A state board charged with helping the unemployed find jobs and providing vocational training hasn’t complied with state and federal laws and has failed to develop a required strategic workforce plan for California, according to the state auditor’s office.
The California Workforce Investment Board also missed half a dozen opportunities to receive at least $10.5 million in federal funding at a time when the state was suffering from extremely high unemployment during the recession of 2007-09, auditors said.
The money could have been used by the state’s 49 local job centers to help the unemployed, Auditor Elaine Howle said in a report released Tuesday.
The state board, though legally required to have a majority of members from the business sector, put business representatives in only 38% of its slots, the report said.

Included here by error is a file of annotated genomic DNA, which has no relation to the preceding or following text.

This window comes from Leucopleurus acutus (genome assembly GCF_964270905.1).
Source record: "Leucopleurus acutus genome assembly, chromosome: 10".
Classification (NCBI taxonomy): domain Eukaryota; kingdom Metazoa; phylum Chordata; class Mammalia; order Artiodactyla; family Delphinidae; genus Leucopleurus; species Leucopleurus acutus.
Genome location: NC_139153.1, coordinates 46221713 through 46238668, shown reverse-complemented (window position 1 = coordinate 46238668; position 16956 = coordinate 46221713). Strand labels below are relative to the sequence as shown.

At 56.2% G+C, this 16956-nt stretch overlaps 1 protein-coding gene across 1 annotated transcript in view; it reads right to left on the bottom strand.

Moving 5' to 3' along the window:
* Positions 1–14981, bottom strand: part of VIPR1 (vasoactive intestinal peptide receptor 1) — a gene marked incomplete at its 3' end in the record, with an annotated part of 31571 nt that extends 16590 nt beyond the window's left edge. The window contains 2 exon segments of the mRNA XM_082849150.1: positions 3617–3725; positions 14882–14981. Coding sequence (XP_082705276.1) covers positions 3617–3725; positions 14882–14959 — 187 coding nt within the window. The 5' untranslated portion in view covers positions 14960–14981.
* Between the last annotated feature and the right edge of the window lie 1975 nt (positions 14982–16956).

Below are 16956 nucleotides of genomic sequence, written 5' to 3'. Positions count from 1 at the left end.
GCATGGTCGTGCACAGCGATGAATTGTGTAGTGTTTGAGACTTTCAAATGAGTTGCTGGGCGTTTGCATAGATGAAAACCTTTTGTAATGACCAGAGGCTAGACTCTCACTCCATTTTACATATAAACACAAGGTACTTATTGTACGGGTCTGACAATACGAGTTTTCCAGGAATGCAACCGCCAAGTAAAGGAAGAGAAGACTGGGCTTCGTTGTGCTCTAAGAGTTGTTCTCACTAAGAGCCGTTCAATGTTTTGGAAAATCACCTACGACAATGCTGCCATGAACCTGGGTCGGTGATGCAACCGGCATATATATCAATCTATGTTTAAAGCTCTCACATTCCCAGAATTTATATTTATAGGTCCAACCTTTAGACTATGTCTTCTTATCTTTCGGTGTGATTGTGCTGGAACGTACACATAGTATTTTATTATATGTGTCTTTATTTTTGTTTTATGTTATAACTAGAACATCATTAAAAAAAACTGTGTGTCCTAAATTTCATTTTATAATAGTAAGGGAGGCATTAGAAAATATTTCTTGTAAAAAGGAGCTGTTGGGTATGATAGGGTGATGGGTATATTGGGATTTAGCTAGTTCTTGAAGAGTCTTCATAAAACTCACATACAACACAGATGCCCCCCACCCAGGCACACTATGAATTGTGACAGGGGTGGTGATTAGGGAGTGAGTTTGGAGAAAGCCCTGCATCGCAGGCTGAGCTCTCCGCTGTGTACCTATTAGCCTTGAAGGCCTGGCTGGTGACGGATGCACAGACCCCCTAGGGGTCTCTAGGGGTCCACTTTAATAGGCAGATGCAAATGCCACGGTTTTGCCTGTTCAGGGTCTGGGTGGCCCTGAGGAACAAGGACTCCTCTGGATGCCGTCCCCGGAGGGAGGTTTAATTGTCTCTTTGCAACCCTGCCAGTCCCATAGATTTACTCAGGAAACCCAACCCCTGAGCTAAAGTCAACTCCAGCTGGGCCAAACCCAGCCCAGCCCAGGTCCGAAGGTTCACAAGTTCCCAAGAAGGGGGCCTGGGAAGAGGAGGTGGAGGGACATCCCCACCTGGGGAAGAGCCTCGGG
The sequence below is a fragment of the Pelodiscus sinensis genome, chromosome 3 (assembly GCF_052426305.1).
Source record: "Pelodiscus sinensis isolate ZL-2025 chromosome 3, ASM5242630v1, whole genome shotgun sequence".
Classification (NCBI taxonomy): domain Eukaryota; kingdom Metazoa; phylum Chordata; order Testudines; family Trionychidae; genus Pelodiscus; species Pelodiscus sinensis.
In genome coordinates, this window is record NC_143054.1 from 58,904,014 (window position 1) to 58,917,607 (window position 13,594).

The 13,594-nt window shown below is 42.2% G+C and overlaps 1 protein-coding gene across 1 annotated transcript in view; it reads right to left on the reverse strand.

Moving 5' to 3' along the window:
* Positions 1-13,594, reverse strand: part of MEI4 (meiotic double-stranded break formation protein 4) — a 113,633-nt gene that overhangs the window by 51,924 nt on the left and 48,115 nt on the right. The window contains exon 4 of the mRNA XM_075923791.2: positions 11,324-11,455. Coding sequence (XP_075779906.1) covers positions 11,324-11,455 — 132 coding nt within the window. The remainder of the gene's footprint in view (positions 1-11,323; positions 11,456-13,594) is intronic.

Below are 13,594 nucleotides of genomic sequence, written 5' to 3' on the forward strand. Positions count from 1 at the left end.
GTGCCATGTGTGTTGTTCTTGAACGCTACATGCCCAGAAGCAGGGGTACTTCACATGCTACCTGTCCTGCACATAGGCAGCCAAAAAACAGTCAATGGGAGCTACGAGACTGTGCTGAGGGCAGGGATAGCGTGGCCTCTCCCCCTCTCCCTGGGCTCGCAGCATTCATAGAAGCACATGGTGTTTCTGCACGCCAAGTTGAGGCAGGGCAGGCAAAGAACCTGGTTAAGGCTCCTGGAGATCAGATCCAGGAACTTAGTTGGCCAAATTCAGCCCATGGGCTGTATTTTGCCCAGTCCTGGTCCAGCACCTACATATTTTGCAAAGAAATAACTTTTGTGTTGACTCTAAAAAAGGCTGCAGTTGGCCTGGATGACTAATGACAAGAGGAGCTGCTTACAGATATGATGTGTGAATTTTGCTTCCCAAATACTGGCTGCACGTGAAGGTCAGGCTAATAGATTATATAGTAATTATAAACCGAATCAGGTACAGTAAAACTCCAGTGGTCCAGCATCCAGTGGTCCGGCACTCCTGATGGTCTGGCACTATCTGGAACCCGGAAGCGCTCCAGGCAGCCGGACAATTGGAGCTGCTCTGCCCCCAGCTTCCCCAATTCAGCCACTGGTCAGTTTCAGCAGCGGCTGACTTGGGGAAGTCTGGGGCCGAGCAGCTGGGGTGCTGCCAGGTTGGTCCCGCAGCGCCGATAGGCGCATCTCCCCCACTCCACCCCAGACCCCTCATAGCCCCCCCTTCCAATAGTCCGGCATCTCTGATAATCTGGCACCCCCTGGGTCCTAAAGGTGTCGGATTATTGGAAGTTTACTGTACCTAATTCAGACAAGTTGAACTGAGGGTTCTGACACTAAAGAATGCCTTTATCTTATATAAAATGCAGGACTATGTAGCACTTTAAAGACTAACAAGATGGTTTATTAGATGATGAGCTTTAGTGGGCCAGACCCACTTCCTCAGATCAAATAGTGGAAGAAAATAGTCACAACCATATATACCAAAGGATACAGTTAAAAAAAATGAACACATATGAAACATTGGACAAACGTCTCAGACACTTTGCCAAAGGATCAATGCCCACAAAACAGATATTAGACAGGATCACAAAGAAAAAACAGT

The lack of a strategic plan, which should have been in place by 2006, was detrimental to the state’s economic development, auditors said.
“Without a strategic workforce plan, the state cannot ensure that its workforce investment system provides life-long learning for all Californians, promotes self-sufficiency, links education and training to economic development and prepares California to compete successfully in the global economy as the Legislature intended,” the audit said.
The administration of Gov. Jerry Brown did not disagree with the auditor’s findings.
Marty Morgenstern, Brown’s labor secretary, wrote Howle that he plans to put more business members on the board. In its own letter, the Workforce Investment Board said that it will complete a strategic plan over the next few months.